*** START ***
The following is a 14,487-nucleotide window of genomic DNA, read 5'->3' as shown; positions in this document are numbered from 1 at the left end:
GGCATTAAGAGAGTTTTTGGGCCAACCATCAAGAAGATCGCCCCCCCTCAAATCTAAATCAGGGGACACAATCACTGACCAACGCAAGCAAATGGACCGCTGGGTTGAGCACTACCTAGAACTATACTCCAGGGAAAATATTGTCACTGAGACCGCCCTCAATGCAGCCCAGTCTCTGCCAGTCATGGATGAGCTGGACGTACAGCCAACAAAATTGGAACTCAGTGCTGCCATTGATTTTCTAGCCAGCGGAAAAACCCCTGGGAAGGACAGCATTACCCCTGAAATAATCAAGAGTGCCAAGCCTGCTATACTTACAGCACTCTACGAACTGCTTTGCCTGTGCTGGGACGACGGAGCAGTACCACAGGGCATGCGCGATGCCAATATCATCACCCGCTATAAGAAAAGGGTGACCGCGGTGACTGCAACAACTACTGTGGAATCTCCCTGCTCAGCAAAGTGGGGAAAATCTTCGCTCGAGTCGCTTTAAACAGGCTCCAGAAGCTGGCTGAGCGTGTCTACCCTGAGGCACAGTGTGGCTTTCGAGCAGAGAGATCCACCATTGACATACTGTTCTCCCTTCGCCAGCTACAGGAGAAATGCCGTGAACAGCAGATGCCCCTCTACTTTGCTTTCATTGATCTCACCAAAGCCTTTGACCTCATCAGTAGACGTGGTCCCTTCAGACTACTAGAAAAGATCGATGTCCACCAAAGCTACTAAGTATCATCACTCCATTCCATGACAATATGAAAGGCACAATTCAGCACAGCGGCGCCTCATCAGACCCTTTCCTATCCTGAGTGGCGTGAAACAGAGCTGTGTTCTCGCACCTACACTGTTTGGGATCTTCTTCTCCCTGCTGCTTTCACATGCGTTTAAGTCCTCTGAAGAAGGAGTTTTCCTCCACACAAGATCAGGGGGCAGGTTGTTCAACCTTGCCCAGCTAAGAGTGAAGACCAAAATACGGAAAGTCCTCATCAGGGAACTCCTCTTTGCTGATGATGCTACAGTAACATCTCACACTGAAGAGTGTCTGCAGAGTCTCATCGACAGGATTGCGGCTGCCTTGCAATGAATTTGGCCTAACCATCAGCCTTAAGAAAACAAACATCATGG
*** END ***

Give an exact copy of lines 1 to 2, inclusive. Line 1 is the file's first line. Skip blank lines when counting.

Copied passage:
The following is a 14,487-nucleotide window of genomic DNA, read 5'->3' as shown; positions in this document are numbered from 1 at the left end:
GGCATTAAGAGAGTTTTTGGGCCAACCATCAAGAAGATCGCCCCCCCTCAAATCTAAATCAGGGGACACAATCACTGACCAACGCAAGCAAATGGACCGCTGGGTTGAGCACTACCTAGAACTATACTCCAGGGAAAATATTGTCACTGAGACCGCCCTCAATGCAGCCCAGTCTCTGCCAGTCATGGATGAGCTGGACGTACAGCCAACAAAATTGGAACTCAGTGCTGCCATTGATTTTCTAGCCAGCGGAAAAACCCCTGGGAAGGACAGCATTACCCCTGAAATAATCAAGAGTGCCAAGCCTGCTATACTTACAGCACTCTACGAACTGCTTTGCCTGTGCTGGGACGACGGAGCAGTACCACAGGGCATGCGCGATGCCAATATCATCACCCGCTATAAGAAAAGGGTGACCGCGGTGACTGCAACAACTACTGTGGAATCTCCCTGCTCAGCAAAGTGGGGAAAATCTTCGCTCGAGTCGCTTTAAACAGGCTCCAGAAGCTGGCTGAGCGTGTCTACCCTGAGGCACAGTGTGGCTTTCGAGCAGAGAGATCCACCATTGACATACTGTTCTCCCTTCGCCAGCTACAGGAGAAATGCCGTGAACAGCAGATGCCCCTCTACTTTGCTTTCATTGATCTCACCAAAGCCTTTGACCTCATCAGTAGACGTGGTCCCTTCAGACTACTAGAAAAGATCGATGTCCACCAAAGCTACTAAGTATCATCACTCCATTCCATGACAATATGAAAGGCACAATTCAGCACAGCGGCGCCTCATCAGACCCTTTCCTATCCTGAGTGGCGTGAAACAGAGCTGTGTTCTCGCACCTACACTGTTTGGGATCTTCTTCTCCCTGCTGCTTTCACATGCGTTTAAGTCCTCTGAAGAAGGAGTTTTCCTCCACACAAGATCAGGGGGCAGGTTGTTCAACCTTGCCCAGCTAAGAGTGAAGACCAAAATACGGAAAGTCCTCATCAGGGAACTCCTCTTTGCTGATGATGCTACAGTAACATCTCACACTGAAGAGTGTCTGCAGAGTCTCATCGACAGGATTGCGGCTGCCTTGCAATGAATTTGGCCTAACCATCAGCCTTAAGAAAACAAACATCATGG